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World Journal of Surgery

, Volume 42, Issue 12, pp 3888–3896 | Cite as

Associations of Hospital Length of Stay with Surgical Site Infections

  • Edin Mujagic
  • Walter R. Marti
  • Michael Coslovsky
  • Savas D. Soysal
  • Robert Mechera
  • Marco von Strauss
  • Jasmin Zeindler
  • Franziska Saxer
  • Alexandra Mueller
  • Christoph A. Fux
  • Christoph Kindler
  • Lorenz Gurke
  • Walter P. Weber
Original Scientific Report

Abstract

Background

Surgical site infections (SSI) are a major cause of morbidity and mortality in surgical patients. Postoperative and total hospital length of stay (LOS) are known to be prolonged by the occurrence of SSI. Preoperative LOS may increase the risk of SSI. This study aims at identifying the associations of pre- and postoperative LOS in hospital and intensive care with the occurrence of SSI.

Methods

This observational cohort study includes general, orthopedic trauma and vascular surgery patients at two tertiary referral centers in Switzerland between February 2013 and August 2015. The outcome of interest was the 30-day SSI rate.

Results

We included 4596 patients, 234 of whom (5.1%) experienced SSI. Being admitted at least 1 day before surgery compared to same-day surgery was associated with a significant increase in the odds of SSI in univariate analysis (OR 1.65, 95% CI 1.25–2.21, p < 0.001). More than 1 day compared to 1 day of preoperative hospital stay did not further increase the odds of SSI (OR 1.08, 95% CI 0.77–1.50, p = 0.658). Preoperative admission to an intensive care unit (ICU) increased the odds of SSI as compared to hospital admission outside of an ICU (OR 2.19, 95% CI 0.89–4.59, p = 0.057). Adjusting for potential confounders in multivariable analysis weakened the effects of both preoperative admission to hospital (OR 1.38, 95% CI 0.99–1.93, p = 0.061) and to the ICU (OR 1.89, 95% CI 0.73–4.24, p = 0.149).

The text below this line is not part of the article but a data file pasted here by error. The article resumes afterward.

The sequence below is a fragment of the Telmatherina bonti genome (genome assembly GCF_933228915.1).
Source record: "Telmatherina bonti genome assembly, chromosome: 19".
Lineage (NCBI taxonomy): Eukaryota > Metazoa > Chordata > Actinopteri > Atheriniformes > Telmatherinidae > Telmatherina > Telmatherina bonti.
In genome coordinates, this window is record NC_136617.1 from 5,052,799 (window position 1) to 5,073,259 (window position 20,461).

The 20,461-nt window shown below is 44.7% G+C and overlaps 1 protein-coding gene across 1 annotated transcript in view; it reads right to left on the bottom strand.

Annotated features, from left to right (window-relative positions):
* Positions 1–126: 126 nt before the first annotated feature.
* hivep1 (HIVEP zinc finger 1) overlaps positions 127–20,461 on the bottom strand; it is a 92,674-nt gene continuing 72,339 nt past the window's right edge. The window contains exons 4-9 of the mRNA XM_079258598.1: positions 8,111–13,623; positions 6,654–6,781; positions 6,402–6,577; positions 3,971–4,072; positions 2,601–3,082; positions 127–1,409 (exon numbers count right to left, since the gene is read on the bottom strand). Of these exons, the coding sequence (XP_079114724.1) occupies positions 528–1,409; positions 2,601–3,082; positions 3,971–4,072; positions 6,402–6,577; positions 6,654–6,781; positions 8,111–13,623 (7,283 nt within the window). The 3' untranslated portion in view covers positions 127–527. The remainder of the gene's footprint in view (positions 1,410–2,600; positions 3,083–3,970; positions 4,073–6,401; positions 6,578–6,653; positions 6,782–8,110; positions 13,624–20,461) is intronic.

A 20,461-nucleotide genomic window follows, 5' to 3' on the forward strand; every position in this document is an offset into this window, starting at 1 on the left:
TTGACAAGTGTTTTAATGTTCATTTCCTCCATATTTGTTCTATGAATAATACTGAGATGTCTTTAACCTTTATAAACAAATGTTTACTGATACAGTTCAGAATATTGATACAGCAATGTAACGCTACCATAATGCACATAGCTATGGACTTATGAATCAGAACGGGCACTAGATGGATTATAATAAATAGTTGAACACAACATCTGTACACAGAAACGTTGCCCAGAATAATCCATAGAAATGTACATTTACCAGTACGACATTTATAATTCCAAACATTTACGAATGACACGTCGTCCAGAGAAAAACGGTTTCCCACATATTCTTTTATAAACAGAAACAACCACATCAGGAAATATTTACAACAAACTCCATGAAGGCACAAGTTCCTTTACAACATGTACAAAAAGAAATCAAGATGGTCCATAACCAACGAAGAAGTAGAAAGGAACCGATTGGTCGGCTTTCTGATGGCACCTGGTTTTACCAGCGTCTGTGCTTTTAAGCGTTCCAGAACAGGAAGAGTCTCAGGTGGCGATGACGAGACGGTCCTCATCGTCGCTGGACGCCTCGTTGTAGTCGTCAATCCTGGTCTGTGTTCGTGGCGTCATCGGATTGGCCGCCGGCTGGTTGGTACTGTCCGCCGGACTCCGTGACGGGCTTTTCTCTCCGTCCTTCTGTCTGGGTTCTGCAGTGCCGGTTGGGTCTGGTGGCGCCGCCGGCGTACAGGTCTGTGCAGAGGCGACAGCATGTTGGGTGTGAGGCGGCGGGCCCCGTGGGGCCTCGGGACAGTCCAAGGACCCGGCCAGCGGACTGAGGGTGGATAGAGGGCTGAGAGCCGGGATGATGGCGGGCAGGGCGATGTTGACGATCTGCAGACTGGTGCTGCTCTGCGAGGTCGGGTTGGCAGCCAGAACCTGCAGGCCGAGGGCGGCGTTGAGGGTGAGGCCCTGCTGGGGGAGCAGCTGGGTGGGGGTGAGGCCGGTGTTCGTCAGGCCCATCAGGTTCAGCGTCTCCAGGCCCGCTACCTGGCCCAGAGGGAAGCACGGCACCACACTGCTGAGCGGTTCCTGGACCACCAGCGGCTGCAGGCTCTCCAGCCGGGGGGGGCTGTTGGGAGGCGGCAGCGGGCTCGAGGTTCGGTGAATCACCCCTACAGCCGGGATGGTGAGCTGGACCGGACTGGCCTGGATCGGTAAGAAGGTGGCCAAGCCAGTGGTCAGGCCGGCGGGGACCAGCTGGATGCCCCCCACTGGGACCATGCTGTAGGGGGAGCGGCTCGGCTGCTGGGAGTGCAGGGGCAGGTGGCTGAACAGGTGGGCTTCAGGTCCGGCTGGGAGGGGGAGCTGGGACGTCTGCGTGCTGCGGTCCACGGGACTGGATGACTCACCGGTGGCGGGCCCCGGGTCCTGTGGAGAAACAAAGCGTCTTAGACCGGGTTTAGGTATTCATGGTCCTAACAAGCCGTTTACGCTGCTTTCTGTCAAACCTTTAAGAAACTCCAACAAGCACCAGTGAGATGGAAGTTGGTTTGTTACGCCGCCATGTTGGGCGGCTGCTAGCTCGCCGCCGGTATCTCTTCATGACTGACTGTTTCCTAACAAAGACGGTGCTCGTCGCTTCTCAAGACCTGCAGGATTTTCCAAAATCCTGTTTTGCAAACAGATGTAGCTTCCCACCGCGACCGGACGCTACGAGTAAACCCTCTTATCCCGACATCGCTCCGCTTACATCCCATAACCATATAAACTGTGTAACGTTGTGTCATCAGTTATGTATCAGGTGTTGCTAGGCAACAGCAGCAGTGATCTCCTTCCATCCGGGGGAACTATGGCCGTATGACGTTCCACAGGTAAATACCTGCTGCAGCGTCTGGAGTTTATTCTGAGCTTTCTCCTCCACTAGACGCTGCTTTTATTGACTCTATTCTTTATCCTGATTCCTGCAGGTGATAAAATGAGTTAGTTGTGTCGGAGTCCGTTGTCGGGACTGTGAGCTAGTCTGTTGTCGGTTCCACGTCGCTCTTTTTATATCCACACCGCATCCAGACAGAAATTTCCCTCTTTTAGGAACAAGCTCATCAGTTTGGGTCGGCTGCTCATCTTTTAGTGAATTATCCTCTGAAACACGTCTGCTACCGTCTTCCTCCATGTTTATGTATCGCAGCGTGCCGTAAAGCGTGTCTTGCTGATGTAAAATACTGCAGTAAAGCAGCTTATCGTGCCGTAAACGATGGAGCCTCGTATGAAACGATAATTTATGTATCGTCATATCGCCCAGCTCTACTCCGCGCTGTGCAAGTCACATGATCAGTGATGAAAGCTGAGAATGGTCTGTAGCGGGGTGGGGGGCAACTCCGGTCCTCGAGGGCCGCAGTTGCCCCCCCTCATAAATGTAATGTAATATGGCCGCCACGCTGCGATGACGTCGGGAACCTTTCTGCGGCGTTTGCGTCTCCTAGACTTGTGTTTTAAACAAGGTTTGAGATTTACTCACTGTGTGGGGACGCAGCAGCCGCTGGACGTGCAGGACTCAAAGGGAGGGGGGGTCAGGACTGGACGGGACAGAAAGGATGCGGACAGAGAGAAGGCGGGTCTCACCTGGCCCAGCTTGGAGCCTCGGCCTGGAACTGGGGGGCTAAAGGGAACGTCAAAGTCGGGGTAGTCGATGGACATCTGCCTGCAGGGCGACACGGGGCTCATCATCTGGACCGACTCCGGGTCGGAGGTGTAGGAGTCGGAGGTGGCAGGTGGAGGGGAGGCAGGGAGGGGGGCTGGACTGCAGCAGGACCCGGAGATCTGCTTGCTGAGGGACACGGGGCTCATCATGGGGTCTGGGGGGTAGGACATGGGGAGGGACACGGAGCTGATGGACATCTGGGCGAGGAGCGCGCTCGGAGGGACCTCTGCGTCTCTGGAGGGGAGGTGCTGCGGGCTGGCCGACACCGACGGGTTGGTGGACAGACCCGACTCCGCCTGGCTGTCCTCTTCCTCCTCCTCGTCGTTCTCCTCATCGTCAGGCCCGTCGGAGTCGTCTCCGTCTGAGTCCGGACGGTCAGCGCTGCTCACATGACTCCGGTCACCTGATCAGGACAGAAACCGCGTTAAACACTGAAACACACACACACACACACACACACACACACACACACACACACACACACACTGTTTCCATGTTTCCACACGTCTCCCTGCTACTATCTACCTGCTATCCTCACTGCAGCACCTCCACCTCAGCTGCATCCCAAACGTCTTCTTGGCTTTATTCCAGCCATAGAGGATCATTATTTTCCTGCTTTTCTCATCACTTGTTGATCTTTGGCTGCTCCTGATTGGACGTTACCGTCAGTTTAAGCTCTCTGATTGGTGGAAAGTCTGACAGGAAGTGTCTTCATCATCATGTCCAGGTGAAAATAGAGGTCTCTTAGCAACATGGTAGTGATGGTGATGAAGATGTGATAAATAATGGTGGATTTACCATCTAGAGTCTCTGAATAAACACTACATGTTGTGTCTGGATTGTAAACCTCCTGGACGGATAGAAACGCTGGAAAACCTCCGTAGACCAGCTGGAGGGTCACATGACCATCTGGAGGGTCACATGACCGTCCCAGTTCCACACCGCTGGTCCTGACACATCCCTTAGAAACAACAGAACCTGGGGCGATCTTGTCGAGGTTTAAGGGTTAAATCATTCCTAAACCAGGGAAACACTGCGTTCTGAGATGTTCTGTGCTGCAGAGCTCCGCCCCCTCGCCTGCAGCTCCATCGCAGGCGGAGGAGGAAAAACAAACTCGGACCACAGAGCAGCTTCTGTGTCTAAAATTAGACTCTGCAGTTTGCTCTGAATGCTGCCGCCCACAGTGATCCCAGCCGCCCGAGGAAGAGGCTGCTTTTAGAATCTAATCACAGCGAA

Conclusion

There was no significant independent association between preoperative length of stay and risk of SSI while SSI and postoperative LOS were significantly associated.

Notes

Acknowledgements

This work was financially supported by the Swiss National Foundation, the “Kantonsspital Aarau”, the “Gottfried und Julia Bangerter-Rhyner-Stiftung”, the University of Basel, the “Freiwillige Akademische Gesellschaft Basel”, and the “Nora van Meeuwen-Haefliger-Stiftung”.

Compliance with ethical standards

Conflict of interest

None of the authors has any potential or real conflicts of interest to report.

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Copyright information

© Société Internationale de Chirurgie 2018

Authors and Affiliations

  • Edin Mujagic
    • 1
  • Walter R. Marti
    • 2
  • Michael Coslovsky
    • 3
  • Savas D. Soysal
    • 1
  • Robert Mechera
    • 1
  • Marco von Strauss
    • 2
  • Jasmin Zeindler
    • 1
  • Franziska Saxer
    • 4
  • Alexandra Mueller
    • 2
  • Christoph A. Fux
    • 5
  • Christoph Kindler
    • 6
  • Lorenz Gurke
    • 1
  • Walter P. Weber
    • 1
  1. 1.Department of SurgeryUniversity of Basel and University Hospital BaselBaselSwitzerland
  2. 2.Department of SurgeryKantonsspital AarauAarauSwitzerland
  3. 3.Clinical Trial UnitUniversity of Basel and University Hospital BaselBaselSwitzerland
  4. 4.Department of Orthopedic Trauma SurgeryUniversity of Basel and University Hospital BaselBaselSwitzerland
  5. 5.Department of Infectious Diseases and Hospital HygieneKantonsspital AarauAarauSwitzerland
  6. 6.Department of AnesthesiologyKantonsspital AarauAarauSwitzerland

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